Waiting for Godot as a Drama that Enacts the Action of Inaction

Waiting for Godot by Samuel Beckett is quite a different play from the conventional ones and does not have a story to tell us. Two tramps named Vladimir and Estragon meet on a country road with a bare tree and a mound at the background. They wait incessantly for someone called Godot who does not turn up to meet them. At the end of both the acts they are informed by a boy messenger that Godot won't come that day but surely tomorrow. They agree to go but do not go anywhere. In both the acts, a master (Pozzo) and a slave (Lucky) pass by as the tramps are waiting. Thus in both the acts nothing really happens and there is nothing to be done. Everything is static in the play and the play rather depicts a static human condition.

“Nothing to be done” are the words that are repeated frequently and quite significantly in the play. They are first voiced by Estragon in the beginning and its significance is further extended by Vladimir in the same scene. So it is supposed in the beginning that action is futile. The tramps are pretty much sure of the uselessness of the action and they play silly games just to pass the time. The inaction gets transformed into theatrical action. Nothing happens twice in the play, waiting is doing nothing and something at the same time. Waiting for Godot is inaction dramatized and there are enough clues to this in the title of the play itself.

It is with time that the play is obsessed and it stresses that all action is futile including waiting and that's the theme of the play. This pathetic human condition is explored beautifully in the play. Both the acts are similar and the first act is repeated in the second with only change in dialogue and sequence of events, Vladimir and Estragon meet Pozzo and Lucky the same pair under different circumstances. In both the acts Pozzo and Lucky, master-slave remain tied together as the tramps continue to wait for Godot. Both the acts begin in evening and end with night fall and terminate with the arrival of a messenger that Godot will turn up the next day and not on this particular evening. Thus waiting is endless for the tramps who are waiting for Godot who is endlessly promising his elusive arrival. Boredom is deliberately introduced to create tension in the play.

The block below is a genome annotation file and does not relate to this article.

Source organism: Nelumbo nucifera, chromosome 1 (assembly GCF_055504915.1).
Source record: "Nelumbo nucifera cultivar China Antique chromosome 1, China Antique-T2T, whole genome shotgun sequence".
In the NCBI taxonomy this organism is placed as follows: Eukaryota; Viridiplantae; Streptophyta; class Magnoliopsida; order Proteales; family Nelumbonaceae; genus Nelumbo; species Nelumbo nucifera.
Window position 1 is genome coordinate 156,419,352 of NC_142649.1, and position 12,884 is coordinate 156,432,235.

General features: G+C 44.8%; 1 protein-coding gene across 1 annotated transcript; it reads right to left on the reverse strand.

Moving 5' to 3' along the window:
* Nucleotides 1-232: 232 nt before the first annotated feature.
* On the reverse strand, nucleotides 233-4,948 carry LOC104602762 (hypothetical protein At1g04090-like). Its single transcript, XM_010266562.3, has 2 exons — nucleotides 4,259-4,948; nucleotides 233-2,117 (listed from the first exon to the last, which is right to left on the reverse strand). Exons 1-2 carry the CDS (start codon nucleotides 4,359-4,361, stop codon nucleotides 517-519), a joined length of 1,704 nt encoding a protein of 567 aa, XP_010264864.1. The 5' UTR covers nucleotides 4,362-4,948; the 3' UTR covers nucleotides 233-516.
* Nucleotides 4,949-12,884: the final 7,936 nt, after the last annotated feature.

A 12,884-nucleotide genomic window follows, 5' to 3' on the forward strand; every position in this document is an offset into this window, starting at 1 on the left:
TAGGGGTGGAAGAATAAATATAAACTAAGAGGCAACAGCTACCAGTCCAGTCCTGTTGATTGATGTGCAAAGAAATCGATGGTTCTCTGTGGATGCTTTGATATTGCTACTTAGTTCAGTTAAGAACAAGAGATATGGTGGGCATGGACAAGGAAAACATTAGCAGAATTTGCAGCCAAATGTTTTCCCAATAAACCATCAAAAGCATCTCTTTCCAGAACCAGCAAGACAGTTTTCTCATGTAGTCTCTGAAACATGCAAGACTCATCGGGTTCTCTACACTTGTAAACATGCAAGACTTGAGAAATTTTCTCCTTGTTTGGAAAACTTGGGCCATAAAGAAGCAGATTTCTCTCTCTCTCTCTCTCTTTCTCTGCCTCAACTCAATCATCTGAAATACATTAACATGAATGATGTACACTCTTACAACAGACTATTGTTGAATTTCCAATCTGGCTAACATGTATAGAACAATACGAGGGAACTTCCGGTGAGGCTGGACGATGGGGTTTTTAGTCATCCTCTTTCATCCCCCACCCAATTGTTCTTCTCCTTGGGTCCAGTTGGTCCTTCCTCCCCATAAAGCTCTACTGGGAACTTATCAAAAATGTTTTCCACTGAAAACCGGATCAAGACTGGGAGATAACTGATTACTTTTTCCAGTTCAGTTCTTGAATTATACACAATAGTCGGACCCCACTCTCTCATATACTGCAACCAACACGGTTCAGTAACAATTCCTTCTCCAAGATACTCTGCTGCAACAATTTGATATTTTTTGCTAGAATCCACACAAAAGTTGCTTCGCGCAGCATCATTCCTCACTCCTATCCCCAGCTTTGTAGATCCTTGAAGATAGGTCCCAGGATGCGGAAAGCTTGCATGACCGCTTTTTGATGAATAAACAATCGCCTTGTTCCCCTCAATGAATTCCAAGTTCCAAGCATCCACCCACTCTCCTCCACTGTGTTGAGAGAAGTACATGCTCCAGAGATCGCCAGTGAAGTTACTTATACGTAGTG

What proceeds is the action of inaction.  The actors fuddle with their costumes, bicker over food scraps and puzzle about their bleak predicament.  They try to convince themselves that they exist by making note of the suns position and the growth of leaves on a nearby tree.  They even consider turning Estragon’s belt into a noose and hanging themselves, one at a time, but neither is willing to go first for fear of having to be alone.  These two characters, stripped of their ability to progress and change, still possess an essential humanity.  Though Godot will never come, Estragon and Vladimir will continue to live together in perpetuity.  Lucky and Pozzo diversify the drama while still remaining within the confines of relative inaction.

Waiting for Godot actually follows the traditional dramatic unities: plausibly connected actions, a concentrated period of time, a single setting. But it follows the rules to flout their spirit, transforming dramatic conventions into decomposed elements in a post-mortem examination of tragedy. Traditional drama represents actions; Godot is about inaction, about waiting for an action that never comes. Time in Godot isn't concentrated so much as it is irrelevant, undifferentiated, one moment no different from another. The play takes place in a single setting, but a setting almost completely severed from any real-world referent, a place nowhere and everywhere. So Waiting for Godot follows the unity of action in a play without action, the unity of time in a play witbout time, and the unity of place in a play without place.

Last modified: Wednesday, 9 May 2018, 8:57 AM